But there’s no reason you should limit your peak oil thinking to oil. Right now the copper industry is probably the best example of peak oil economics among global commodities. And with the huge $88 billion merger of Glencore (GLEN.LN in London) and Xstrata (XSRAY in New York and XTA in London) galvanizing the acquisitions in the mining sector in the same way that the 2001 combination of Billiton and BHP to form BHP Billiton (BHP) did, I think investors are looking at a scenario where just about every producer is potentially in play.

The supply side story for copper is what I’d call a typical peak-oil situation. The world isn’t running out of copper—if all the copper in the earth’s crust were recoverable, the resulting supply would be just about inexhaustible. But the world is running out of the best grades of copper ores in relatively easily accessible geographies ruled by reasonably stable governments. In 1906 (a period when production from the United States was on its way to dominating the global industry) the average copper ore graded 2.5% for copper. By 1935 the average ore was down to 1.89%. In 2009 copper ore in the United States graded at just 0.43% copper. The U.S. Geological Survey reported a current reserve base of 1.6 billion metric tons of copper in the United States as of 2005—but the survey considerable only 950 million tons of that economically recoverable.

One result of this situation is that copper producers are facing their own version of the oil industry’s declining return on average capital employed—only in the copper industry it seems to be embodied both in rising capital spending budgets and in more and more projects facing major delays in reaching full production. One result of that has been significant declines in 2011 copper production versus 2010 levels with production year-to-year falling 23% at Anglo American (AAUKY in New York or AAL.LN in London), 25% at Xstrata, 67% at BHP Billiton, and 73% at Freeport McMoRan Copper and Gold (FCX) as a result of a long strike at its Grasberg mine.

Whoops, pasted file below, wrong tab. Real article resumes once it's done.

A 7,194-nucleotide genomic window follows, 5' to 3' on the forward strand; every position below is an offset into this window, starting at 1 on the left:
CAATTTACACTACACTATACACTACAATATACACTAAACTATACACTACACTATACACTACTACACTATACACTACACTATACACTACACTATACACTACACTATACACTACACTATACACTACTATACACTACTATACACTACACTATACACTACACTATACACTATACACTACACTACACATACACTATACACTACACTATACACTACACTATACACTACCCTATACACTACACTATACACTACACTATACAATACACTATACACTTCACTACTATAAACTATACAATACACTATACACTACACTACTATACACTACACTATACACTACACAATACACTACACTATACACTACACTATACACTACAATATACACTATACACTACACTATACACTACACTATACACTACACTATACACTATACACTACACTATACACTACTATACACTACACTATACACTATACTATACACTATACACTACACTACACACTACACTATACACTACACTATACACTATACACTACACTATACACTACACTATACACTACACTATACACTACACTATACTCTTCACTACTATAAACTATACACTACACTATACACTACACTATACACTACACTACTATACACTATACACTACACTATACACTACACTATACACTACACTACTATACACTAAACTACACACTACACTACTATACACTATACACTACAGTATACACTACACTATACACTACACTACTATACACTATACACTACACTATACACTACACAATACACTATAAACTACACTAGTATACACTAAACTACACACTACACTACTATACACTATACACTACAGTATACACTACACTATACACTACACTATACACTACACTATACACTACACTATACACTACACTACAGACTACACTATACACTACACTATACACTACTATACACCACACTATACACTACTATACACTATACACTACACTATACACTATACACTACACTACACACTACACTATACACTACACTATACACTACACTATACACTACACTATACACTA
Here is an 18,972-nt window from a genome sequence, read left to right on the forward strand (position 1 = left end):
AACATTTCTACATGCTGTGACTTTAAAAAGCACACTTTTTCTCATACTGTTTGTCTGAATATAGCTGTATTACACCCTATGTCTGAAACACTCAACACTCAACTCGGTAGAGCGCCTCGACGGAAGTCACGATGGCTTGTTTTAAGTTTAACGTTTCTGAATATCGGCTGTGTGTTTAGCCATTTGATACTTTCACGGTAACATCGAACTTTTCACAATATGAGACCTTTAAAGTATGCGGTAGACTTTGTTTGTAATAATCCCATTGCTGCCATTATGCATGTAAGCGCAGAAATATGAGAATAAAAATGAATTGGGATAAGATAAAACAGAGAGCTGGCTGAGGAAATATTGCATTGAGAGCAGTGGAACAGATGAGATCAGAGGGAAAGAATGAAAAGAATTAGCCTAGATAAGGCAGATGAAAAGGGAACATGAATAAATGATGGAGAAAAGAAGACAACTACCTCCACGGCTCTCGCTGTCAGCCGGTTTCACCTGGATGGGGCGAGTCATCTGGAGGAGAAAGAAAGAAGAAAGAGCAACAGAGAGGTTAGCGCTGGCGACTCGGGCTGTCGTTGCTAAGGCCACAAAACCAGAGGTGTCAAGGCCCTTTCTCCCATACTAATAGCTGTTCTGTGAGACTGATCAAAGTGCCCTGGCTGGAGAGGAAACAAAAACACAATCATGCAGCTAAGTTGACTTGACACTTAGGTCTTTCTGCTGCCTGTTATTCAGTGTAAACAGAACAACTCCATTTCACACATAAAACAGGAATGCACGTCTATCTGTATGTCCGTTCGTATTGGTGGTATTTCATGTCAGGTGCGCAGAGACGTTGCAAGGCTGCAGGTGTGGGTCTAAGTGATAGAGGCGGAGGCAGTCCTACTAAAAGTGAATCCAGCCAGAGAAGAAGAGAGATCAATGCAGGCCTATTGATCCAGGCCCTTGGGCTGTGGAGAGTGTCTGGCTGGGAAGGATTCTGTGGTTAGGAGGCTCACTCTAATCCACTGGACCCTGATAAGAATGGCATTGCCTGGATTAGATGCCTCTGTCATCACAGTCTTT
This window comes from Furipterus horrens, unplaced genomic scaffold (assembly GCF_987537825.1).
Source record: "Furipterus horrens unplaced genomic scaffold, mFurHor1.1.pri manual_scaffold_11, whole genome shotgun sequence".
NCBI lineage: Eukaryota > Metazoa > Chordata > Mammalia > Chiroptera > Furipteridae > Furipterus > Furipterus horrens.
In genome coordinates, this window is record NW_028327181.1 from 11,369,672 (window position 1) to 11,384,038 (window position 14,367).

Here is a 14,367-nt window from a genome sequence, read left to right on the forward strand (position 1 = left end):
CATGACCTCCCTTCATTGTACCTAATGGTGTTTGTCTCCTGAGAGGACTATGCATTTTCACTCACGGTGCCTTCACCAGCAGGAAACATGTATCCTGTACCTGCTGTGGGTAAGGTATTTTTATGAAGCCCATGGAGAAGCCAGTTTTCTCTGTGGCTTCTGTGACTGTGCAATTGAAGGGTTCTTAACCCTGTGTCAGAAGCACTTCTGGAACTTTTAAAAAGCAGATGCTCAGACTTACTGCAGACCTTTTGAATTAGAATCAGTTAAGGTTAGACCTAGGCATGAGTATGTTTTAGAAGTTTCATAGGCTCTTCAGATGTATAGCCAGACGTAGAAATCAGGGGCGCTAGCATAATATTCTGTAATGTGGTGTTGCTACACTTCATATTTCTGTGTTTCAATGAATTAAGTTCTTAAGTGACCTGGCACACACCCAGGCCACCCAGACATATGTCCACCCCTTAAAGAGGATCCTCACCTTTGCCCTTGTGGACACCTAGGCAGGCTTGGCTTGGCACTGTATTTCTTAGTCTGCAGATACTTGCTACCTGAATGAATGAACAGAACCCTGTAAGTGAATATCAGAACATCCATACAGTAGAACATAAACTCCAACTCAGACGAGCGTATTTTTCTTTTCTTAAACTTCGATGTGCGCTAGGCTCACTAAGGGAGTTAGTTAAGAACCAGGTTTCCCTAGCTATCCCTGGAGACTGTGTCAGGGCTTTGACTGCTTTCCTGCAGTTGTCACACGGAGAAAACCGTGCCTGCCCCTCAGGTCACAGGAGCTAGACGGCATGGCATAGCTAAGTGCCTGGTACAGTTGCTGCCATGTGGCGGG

Because the copper industry is already so concentrated (and already so dominated by diversified miners), I’d look to relatively big (and diversified) companies for potential acquisition candidates. (Smaller producers aren’t going to move the needle for a company like BHP Billiton.) The name that keeps coming up over and over again is Anglo American.

The company is big—but at a market capitalization of $60 billion it’s not so big that BHP Billiton or a combined Glencore/Xstrata couldn’t do the deal. At the moment it’s relatively cheap at 6.4 times earnings. Besides copper, Anglo American produces coal and about 40% of the world’s platinum.

The peak oil model also suggests taking a look at silver (long-term) and water through desalination plays such as Singapore’s Keppel (KEPLY in New York and KEP.SP in Singapore.)

But a peak oil model doesn’t apply to every commodity. For example, I don’t think it tells investors much about potash fertilizer producers. But even in some of those instances it has useful things to tell investors. Right now, for example, looking at the relative ease with which new iron ore mines are coming on line, a peak oil model would suggest that this isn’t the best of times for buying shares in iron ore miners.

So no peak oil models don’t explain the trajectory of every commodity but then, hey, physics is still looking for a unified grand theory too.

Full disclosure: I don’t own shares of any of the companies mentioned in this post in my personal portfolio. The mutual fund I manage, Jubak Global Equity Fund http://jubakfund.com/ , may or may not now own positions in any stock mentioned in this post. The fund owned shares of Ensco, Freeport McMoRan, Keppel, National Oilwell Varco, Oasis Petroleum, Pioneer Natural Resources, Schlumberger, Talisman Energy, and Tullow Oil as of the end of September. For a full list of the stocks in the fund as of the end of September see the fund’s portfolio at http://jubakfund.com/about-the-fund/holdings/